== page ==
f: GoldenGate or Club der Visionäre? We see you’re actively performing at these specific two venues.
Ema: Each venue has its own personality and charm. In my opinion Golden Gate remains as one of the most true underground clubs in Berlin, where the crowd is very diverse and has only one thing in mind: to party and have a good time, which makes djing there a lot of fun. Club der Visionäre has a unique and very special vibe. The intimate atmosphere and the fact that you can play there for hours, telling your story without feeling the pressure of a big crowd, makes it my favourite place to play. Also the different areas of the club, which are continuously being re-thought and rebuilt, reflect the creativity of a hard working crew transforming it into a magical place where people enjoy themselves so much that they forget to go home! Hahaha.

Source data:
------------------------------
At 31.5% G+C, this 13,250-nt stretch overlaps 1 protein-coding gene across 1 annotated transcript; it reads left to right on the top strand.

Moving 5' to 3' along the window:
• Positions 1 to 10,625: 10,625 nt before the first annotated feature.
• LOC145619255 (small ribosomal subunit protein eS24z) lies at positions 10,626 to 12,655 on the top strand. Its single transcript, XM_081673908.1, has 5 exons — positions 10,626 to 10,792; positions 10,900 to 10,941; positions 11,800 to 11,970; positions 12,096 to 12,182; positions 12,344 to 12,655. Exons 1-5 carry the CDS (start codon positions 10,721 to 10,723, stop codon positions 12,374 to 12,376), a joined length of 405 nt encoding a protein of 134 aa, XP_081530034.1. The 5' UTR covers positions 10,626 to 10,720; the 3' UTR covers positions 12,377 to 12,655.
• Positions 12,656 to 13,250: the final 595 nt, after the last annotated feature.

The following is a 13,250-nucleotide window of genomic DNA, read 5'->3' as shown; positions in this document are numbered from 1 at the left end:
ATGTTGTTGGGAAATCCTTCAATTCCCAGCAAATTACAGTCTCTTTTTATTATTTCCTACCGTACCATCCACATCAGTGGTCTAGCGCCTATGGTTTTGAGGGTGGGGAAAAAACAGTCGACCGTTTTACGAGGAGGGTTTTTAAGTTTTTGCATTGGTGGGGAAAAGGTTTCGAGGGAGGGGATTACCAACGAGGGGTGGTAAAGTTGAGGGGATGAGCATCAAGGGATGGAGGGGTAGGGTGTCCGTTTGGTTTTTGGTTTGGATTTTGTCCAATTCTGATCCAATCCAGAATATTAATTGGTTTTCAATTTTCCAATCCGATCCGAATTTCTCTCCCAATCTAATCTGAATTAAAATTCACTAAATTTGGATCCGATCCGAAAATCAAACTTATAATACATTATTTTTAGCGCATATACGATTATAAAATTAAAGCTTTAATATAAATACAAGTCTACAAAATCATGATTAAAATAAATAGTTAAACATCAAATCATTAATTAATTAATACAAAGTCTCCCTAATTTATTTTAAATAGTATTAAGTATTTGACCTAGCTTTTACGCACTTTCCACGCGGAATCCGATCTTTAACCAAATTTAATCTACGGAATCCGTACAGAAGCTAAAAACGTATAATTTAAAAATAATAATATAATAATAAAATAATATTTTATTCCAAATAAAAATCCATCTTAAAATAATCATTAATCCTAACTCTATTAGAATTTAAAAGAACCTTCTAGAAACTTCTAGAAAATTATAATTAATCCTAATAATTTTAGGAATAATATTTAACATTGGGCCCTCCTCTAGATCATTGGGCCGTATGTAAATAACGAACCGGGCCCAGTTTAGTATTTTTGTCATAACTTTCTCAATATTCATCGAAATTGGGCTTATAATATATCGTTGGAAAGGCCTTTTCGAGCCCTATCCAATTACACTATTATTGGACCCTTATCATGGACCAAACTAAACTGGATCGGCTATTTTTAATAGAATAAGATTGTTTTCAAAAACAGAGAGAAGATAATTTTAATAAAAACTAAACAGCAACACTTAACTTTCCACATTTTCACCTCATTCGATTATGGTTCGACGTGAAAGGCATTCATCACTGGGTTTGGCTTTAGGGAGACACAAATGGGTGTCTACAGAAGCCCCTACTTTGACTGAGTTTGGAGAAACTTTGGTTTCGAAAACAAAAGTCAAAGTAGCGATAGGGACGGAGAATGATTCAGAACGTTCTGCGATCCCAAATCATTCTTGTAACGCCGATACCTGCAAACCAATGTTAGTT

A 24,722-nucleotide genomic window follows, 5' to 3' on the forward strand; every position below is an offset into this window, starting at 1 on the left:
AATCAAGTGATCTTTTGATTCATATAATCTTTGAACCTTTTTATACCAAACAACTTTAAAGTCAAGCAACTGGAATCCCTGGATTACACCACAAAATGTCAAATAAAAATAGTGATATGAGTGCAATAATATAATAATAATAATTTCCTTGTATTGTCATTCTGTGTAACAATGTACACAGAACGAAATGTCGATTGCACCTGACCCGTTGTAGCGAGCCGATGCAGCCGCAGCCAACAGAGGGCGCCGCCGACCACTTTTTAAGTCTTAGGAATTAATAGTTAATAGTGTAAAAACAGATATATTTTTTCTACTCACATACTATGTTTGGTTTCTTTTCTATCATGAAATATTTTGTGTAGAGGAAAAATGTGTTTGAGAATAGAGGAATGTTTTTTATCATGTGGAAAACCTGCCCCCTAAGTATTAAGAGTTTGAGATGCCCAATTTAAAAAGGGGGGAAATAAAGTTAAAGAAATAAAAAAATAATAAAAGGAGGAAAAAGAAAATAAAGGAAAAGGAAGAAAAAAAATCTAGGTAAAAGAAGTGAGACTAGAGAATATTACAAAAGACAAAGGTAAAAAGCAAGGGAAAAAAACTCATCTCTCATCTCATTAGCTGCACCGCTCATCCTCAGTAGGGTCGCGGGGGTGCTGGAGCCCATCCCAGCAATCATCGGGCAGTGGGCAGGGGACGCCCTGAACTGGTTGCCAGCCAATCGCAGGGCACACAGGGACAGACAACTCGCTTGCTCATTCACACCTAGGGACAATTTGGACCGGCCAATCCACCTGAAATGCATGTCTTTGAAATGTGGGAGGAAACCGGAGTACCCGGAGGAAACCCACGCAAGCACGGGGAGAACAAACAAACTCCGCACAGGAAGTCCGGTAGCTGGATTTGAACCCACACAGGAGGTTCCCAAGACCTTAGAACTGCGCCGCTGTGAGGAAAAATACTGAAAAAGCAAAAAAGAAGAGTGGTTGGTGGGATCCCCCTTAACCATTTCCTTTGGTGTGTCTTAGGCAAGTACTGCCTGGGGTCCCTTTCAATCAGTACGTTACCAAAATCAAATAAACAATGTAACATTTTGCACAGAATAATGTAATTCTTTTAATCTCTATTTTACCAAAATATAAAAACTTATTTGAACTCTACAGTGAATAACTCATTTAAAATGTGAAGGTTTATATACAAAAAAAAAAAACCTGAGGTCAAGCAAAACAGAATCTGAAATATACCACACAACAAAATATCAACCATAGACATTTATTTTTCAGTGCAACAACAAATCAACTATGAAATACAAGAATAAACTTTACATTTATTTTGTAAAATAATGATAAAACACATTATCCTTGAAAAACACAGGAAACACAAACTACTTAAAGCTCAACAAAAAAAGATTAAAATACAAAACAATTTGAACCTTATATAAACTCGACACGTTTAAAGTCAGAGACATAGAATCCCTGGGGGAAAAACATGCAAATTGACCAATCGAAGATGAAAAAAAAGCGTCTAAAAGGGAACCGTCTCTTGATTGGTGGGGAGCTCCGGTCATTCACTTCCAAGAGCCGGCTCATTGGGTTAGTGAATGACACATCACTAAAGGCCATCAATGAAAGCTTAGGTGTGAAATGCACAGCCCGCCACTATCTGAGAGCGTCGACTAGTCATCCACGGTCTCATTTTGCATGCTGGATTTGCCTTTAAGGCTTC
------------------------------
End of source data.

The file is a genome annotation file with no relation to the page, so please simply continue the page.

f: Vegan or meat lover?
Ema: The big V. I was a vegetarian for over 13 years and gradually transitioned into veganism. In my opinion, it’s a no-brainer:
if you could save the animals from being killed, drastically improve the environment by reducing your carbon footprint up to 70% and even your own health with one single action, why wouldn’t you?
I truly love animals and this is why I want all of them to be free and to live the life they deserve.
f: You know at feeder.ro we’re celebrating 14 years of existence this year, having said that, how important is for you the online presence and how often & through what mediums do you keep in touch with your followers?
Ema: Wow, that’s great, cheers for that! Well, social media nowadays is part of our lives and I think really very few djs and producers can get away with posting anything at all. I try to have just about enough online presence, keeping it simple and focusing mainly on future gigs and releases. Preferred medium: real life interaction :)Words by Adrian Gordan
Photos by Lu Lee and Sol. B